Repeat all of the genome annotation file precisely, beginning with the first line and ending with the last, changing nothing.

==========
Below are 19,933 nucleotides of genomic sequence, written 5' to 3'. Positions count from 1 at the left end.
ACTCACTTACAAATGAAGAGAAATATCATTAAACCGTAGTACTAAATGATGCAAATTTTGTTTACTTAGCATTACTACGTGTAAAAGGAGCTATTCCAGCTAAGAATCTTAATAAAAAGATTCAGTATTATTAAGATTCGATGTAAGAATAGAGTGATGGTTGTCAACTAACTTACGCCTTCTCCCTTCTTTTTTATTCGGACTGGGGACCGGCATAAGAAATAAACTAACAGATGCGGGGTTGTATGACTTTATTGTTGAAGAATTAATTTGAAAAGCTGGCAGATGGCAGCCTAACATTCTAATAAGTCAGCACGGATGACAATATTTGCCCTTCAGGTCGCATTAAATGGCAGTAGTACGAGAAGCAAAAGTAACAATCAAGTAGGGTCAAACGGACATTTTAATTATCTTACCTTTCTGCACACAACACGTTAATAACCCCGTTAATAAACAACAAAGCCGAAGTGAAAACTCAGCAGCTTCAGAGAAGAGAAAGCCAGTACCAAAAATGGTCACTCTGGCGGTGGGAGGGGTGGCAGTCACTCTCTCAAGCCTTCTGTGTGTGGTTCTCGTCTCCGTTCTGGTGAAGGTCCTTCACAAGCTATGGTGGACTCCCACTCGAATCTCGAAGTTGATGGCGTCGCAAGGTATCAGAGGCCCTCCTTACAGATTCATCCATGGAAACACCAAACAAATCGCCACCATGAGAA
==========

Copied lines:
Below are 19,933 nucleotides of genomic sequence, written 5' to 3'. Positions count from 1 at the left end.
ACTCACTTACAAATGAAGAGAAATATCATTAAACCGTAGTACTAAATGATGCAAATTTTGTTTACTTAGCATTACTACGTGTAAAAGGAGCTATTCCAGCTAAGAATCTTAATAAAAAGATTCAGTATTATTAAGATTCGATGTAAGAATAGAGTGATGGTTGTCAACTAACTTACGCCTTCTCCCTTCTTTTTTATTCGGACTGGGGACCGGCATAAGAAATAAACTAACAGATGCGGGGTTGTATGACTTTATTGTTGAAGAATTAATTTGAAAAGCTGGCAGATGGCAGCCTAACATTCTAATAAGTCAGCACGGATGACAATATTTGCCCTTCAGGTCGCATTAAATGGCAGTAGTACGAGAAGCAAAAGTAACAATCAAGTAGGGTCAAACGGACATTTTAATTATCTTACCTTTCTGCACACAACACGTTAATAACCCCGTTAATAAACAACAAAGCCGAAGTGAAAACTCAGCAGCTTCAGAGAAGAGAAAGCCAGTACCAAAAATGGTCACTCTGGCGGTGGGAGGGGTGGCAGTCACTCTCTCAAGCCTTCTGTGTGTGGTTCTCGTCTCCGTTCTGGTGAAGGTCCTTCACAAGCTATGGTGGACTCCCACTCGAATCTCGAAGTTGATGGCGTCGCAAGGTATCAGAGGCCCTCCTTACAGATTCATCCATGGAAACACCAAACAAATCGCCACCATGAGAA